It was probably not his intention. This was a man who thrived on negativity; who blossomed on hatred and prejudice like a noxious weed. He fed on pain and misery, and I can't imagine the horror of growing up under his roof. It is hard to have much sorrow for the dying of a man who clawed and scratched and pecked at the world like a rabid chicken, but you have to pity someone so enamoured with hatred. You had the feeling the man would cut his own throat on a street corner if he thought it would (a) get attention and (b) hurt somebody he disagreed with.
He produced banners and had his cult picket funerals to enrage and provoke, and the end result was a number of people looked at the theories and believes, the twisting of a religion to something utterly obscene, and changed their minds. You see, the saddest thing about Phelps and Westboro group is that their views were once common place. Still are, if you are unlucky enough to stumble over certain comment trails on the internet. Some people cling to hate and outrage like limpets to rocks, and it's impossible to argue with such depths of fear. Because you don't hate something unless you fear it; unless it threatens you on some level.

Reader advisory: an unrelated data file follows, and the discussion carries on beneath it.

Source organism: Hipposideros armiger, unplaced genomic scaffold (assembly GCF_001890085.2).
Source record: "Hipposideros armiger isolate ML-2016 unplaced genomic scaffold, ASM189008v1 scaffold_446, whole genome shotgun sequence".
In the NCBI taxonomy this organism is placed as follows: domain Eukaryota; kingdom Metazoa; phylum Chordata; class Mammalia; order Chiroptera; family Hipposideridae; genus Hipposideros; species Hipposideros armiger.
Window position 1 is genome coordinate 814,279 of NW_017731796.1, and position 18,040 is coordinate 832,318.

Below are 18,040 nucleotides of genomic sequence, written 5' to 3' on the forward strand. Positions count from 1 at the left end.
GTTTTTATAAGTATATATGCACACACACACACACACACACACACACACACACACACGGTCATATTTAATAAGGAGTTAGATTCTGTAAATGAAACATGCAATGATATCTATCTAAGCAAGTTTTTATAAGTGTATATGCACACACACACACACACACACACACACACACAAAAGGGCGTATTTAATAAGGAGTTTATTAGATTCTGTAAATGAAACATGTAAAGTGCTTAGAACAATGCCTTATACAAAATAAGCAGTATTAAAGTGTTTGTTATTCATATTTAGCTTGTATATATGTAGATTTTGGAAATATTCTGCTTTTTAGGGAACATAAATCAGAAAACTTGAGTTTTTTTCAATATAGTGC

Phelps and the Westboro group exposed that fear for what it is: mindless, groundless, and an excuse to hurt. It's an unpleasant feeling to look at actions you find repulsive and see your own beliefs reflected in them.
So a number of people looked at what Westboro did, and responded. They formed honour guards at funerals, raised awareness of the hate crimes committed against members of the LGBT community, and surrounded those that Phelps would have victimised in their most vulnerable times with community, spirit and caring. Their actions were their own, but Fred Phelps and his hate group were the catalyst.
The website of the group appears to be its usual incoherent mess (i.e; business as usual). Let them continue. Let them continue to make the case of bile and vicious judgement, and let the rest of us respond the way we have so far, by pointing and saying: I will not follow your descent into darkness, into scrabbling and biting against the skin of decency and human goodness like a common flea.
As long as we can look at the example set by Phelps and his ilk of what not to do, they will continue to make the world a better place to be in. Long may they continue.